To be a climate justice advocate is to recognise these monstrosities of the past, present and sadly future. Similarly, mental health is something which is deeply personal to me. Not only due to my pre-existing mental health conditions but also realising that in this world, we do not advocate for the mental wellbeing of marginalised people. I always ask, who was the term ‘eco-anxiety’ designed for? Because it seems to be a conversation we’re having in the global north without actually truly acknowledging the effect that the climate crisis will have on marginalised people. We’re also not expanding eco-anxiety to include racial anxiety, sexism anxiety and more. Mental health simply cannot exist in boxes. We need to acknowledge that mental health needs to be intersectional.
If you could change one thing about the world, what would it be?
That’s a hard one but I guess for this world to be more compassionate.
Any advice for other activists who struggle with mental health?
Organise, mobilise, support one another. We must realise that we are in this together. Community can be very healing!
What is one thing readers can do that will make the biggest impact on the environment?
I believe it’s listen to marginalised people and climate activists. We need to make sure these stories and perspectives are representative. We need to stop pinning our individualistic actions against each other as a way to solve the climate crisis.
If you could have a dinner party with any three people who would you choose and why?
My goodness this is a hard one because I keep wondering whether I’d so it for intellectual and personal indulgence or for the potential to make the most change. Probably a mix of both! I think if I could I’d sit down with Alexandria Ocasio-Cortez, Raoni Metuktire and Malala Yousafzai.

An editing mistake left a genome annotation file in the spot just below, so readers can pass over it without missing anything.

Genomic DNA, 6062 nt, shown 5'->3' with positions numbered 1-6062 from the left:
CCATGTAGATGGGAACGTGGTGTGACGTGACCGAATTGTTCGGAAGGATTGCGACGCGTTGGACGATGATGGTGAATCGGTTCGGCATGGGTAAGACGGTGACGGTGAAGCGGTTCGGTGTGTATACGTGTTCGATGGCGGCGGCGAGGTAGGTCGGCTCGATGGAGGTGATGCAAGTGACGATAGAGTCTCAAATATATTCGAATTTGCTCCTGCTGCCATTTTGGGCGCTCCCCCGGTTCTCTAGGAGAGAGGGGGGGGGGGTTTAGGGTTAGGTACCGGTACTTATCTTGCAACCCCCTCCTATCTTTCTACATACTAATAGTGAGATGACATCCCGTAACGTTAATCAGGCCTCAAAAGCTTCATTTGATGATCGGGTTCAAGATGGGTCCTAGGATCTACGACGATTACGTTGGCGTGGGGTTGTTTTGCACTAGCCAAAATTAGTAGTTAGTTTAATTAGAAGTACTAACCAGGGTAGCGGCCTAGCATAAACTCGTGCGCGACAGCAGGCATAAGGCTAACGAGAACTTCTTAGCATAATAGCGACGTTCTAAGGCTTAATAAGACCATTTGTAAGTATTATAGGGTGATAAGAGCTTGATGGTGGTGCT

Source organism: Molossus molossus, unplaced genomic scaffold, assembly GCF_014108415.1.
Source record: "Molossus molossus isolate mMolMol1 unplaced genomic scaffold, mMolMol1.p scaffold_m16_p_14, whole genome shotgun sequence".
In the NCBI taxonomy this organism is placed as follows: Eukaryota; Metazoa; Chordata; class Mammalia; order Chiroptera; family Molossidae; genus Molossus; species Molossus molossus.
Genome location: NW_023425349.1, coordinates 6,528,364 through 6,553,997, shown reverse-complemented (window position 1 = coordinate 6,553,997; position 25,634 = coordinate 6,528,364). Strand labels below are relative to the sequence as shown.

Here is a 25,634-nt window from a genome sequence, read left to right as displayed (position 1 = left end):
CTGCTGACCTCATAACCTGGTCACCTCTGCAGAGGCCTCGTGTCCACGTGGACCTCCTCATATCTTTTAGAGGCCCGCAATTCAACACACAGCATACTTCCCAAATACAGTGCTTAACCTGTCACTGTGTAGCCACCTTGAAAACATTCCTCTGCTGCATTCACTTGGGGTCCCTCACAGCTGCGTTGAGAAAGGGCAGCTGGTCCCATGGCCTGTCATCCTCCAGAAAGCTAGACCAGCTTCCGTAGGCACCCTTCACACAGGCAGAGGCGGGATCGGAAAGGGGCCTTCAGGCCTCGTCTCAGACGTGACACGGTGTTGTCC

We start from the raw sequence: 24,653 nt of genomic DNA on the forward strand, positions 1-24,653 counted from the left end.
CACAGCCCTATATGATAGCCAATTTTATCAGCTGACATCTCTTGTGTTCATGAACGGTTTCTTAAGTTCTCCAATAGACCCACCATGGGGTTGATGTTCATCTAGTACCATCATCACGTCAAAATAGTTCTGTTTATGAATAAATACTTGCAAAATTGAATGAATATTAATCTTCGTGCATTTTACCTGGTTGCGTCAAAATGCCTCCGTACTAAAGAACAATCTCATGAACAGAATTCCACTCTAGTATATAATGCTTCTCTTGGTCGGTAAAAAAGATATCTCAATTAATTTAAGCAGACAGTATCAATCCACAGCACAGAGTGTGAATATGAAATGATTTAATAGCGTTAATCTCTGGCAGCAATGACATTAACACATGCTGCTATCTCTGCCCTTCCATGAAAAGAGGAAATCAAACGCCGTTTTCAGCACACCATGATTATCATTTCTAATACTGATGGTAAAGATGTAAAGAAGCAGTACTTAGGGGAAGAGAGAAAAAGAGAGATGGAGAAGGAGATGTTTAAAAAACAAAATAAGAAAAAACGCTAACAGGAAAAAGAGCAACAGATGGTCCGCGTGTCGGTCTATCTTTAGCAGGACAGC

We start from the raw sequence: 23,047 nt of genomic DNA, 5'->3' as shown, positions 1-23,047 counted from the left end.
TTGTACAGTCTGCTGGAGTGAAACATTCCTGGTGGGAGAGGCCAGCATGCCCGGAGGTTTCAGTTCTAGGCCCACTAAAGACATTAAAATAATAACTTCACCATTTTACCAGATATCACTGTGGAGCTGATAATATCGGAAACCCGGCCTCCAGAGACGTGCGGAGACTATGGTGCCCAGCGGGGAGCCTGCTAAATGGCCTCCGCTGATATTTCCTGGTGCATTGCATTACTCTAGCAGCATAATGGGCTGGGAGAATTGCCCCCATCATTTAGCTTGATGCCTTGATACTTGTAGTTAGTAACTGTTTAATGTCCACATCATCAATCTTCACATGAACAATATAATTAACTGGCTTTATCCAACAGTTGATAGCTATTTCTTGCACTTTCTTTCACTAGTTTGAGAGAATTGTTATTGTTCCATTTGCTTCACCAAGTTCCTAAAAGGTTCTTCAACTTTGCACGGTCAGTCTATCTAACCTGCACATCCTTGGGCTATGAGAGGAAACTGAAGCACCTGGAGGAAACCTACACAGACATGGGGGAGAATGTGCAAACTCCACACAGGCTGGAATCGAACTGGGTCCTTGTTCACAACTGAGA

How can people support your work? I guess the first thing to plug is my social media – I’m @toritsui_ on Instagram. I also run a podcast with two other activists Julia Gentner (@jugentner) and Kisjonah Roos (@kisjonah) called Bad Activist Podcast. To support our work we have a Ko-fi page www.ko-fi.com/badactivistpodcast where you can contribute funds to the podcast’s maintenance and compensate guests!
Thank you so much Tori for giving such amazing answers and for all the work that you do. Make sure to follow Tori on her social media and check out the podcast too.
I hope you guys feel as inspired as I do by all of Tori’s work. Just from following her Instagram page I’ve learned a lot about intersectional environmentalism, and her work has also helped me to recognise that real self care and taking care of your mental health is in itself a form of radical activism. Something as simple as opening these important conversations on social media can make a difference to so many people. You have the power to do that too.
Do you know of any inspiring activists you’d like to see interviewed? I’d love to see your suggestions, comment down below!